According to a report from Drudge late Thursday, Republican presidential candidate Mitt Romney is considering former Secretary of State Condoleezza Rice for vice president. Rice, a black female Republican, would surely shake up the race in ways others couldn't, but only for a short time and not in any way Romney wants.
According to a Drudge poll, nearly 63% of Republicans were satisfied with the prospect of a Rice candidacy. Internet polls are notoriously inaccurate and this one makes Rice the political equivalent of a football team's back-up quarterback: the most popular person until he actually gets onto the field and fans realize why he was on the sideline in the first place.
Once rank and file Republicans learn more about her their perception will change. First, Rice's selection would have the opposite effect of the Sarah Palin pick four years ago. Whereas John McCain picked a VP easy for the base to identify with as "one of us," the pro-choice Rice would actively alienate the base and shine light, once again, on the fact that the man at the top of the ticket has a contorted history on abortion as well.
The second way Rice is no good from the Republicans' point-of-view, should the Democrats choose to exploit it, was her notorious statement, "The only problem, of course, was that when the Founding Fathers said, 'We the people,' they didn't mean me." This reveals a rather conventionally liberal reading of history. Rice disdains the Founding Fathers so frequently invoked by Republicans because slavery was protected in the Constitution and only became proud of her country with the advent of the Civil Rights Movement. Rather than being "one of us," Condoleezza Rice would be perceived by rank and file Republicans as more like "one of them."
But evidently the buzz for a Rice candidacy surfaced after she gave a stem-winder at a Romney fundraiser in late June. Rambling that America is not just "any other country," a clear swipe at the untrue assertion that President Obama believes America is unexceptional, Rice uncharacteristically threw out some partisan red meat. And just to show that she learned nothing from the consequences of her policies she continued:
"And just any old country would not have gone to Baghdad and Basra and Kabul and Kandahar to try and deliver a better future for those people and with that future a better and more secure future for ourselves. And so we have got to have a president of the United States who understands the essence of who we are."
This is the most obvious mark against Rice. She is not only a relic of the Bush administration from the first day to the last, but she held very high-profile positions as national security adviser and secretary of state. There is no way to hide that she was prominent in crafting many of the policies that eventually made the Bush administration so unpopular.
Her choice of words at the fundraiser indicated that her idea of American self-worth is inextricably bound up not in the Bill of Rights but in military might and a willingness to use it even when the original justifications were not honest. That she has emerged as a credible VP candidate because of this speech says that Romney agrees that these were good policies too.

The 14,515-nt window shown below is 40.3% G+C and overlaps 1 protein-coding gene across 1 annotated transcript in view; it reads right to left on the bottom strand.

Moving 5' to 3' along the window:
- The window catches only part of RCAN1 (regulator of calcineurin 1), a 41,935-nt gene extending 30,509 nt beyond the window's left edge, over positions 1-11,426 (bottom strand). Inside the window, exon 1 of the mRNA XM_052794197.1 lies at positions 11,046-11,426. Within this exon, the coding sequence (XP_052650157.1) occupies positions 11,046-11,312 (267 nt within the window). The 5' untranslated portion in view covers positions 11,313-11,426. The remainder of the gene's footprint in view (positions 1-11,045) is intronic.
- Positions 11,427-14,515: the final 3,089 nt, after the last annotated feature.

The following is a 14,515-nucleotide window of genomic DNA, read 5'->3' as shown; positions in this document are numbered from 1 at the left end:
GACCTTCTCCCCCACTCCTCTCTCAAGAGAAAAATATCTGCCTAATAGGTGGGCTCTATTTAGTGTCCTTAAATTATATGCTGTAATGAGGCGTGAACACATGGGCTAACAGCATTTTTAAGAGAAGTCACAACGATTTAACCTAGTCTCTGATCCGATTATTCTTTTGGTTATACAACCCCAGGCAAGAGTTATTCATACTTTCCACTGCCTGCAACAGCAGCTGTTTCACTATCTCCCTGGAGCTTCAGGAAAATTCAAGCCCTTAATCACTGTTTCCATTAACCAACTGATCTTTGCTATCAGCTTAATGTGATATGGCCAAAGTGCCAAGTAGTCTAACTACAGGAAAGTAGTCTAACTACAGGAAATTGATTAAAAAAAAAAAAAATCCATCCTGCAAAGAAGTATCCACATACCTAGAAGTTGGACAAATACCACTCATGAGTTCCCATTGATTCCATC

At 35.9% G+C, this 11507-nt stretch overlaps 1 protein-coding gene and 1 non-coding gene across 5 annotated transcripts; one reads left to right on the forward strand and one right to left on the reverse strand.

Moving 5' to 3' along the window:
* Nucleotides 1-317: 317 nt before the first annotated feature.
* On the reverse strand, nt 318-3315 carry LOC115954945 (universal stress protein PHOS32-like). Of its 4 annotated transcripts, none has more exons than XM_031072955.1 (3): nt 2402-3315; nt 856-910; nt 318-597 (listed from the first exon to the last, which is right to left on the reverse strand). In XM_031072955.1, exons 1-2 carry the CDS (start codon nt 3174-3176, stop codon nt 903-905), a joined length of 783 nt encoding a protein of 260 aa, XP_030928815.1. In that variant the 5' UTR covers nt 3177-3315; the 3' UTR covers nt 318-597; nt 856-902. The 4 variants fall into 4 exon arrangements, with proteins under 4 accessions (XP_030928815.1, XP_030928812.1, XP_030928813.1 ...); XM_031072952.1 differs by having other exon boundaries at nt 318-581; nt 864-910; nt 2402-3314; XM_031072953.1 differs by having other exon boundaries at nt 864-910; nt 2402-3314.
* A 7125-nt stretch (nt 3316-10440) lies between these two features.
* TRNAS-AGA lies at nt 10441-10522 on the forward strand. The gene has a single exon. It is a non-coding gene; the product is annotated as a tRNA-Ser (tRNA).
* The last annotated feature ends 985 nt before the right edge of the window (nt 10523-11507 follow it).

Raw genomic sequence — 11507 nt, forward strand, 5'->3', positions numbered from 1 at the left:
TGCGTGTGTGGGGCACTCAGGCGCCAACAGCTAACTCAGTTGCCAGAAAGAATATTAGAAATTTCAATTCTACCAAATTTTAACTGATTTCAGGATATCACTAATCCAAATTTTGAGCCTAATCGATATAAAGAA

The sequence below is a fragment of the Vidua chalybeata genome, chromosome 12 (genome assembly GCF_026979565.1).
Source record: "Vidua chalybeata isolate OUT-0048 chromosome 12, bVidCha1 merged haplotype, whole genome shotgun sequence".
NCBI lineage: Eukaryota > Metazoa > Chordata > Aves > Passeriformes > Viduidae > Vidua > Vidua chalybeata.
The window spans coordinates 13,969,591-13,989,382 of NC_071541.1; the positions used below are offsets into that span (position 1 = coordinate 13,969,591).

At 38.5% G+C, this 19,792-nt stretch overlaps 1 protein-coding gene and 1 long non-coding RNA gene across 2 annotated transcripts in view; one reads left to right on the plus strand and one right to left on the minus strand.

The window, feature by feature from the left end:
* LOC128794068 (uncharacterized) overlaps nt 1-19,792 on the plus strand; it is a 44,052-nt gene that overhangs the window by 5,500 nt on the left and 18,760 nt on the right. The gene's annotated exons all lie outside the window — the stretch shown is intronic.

Romney, and almost all Republicans, refuse to even mention George W. Bush's name. This is an admission that Bush is still a polarizing figure and that many Americans believe Bush is at least partly responsible for today's political situation.
With a continually sagging economy, Romney already has the weapon that can delivery victory: Obama's poor job growth record. The pundits are right. Rice's nomination would change the game. It would turn the election from a referendum on Obama to another one on Bush.
With an increasingly unpopular incumbent, the challenger is the natural home for independents and therefore victory in the general election. But as at least one commentator has noted, it may take more than simply being "Not Obama" to win the election. After all, an unenthusiastic challenger from Massachusetts could not defeat a vulnerable incumbent in 2004 with a platform that simply read "Not Bush."
On Saturday, this writer made the case that most governors who become president end up perpetuating the status quo because as state government figures they have not busied themselves with the business of Washington, so they end up absorbing the biases of the Washington veterans they inevitably employ. Romney's history of statements, especially regarding foreign policy, show that he is not equipped to counteract the influence Rice would have on him. Romney-Rice would validate this paradigm.
Unless Romney makes the unusual selection of someone like Ron Paul, he is going to be stuck with a VP who has at least some baggage from supporting Bush. But the choice of Rice, whose approval ratings by the time she left office didn't top 40%, is uniquely bad. Not only does she alienate most of the constituencies she is meant to attract, she is an unambiguous link to an unpopular and corrupt administration. But above all, it is a crystal-clear sign that Mitt Romney is not a man who will change the status quo in Washington, but one who will preserve it.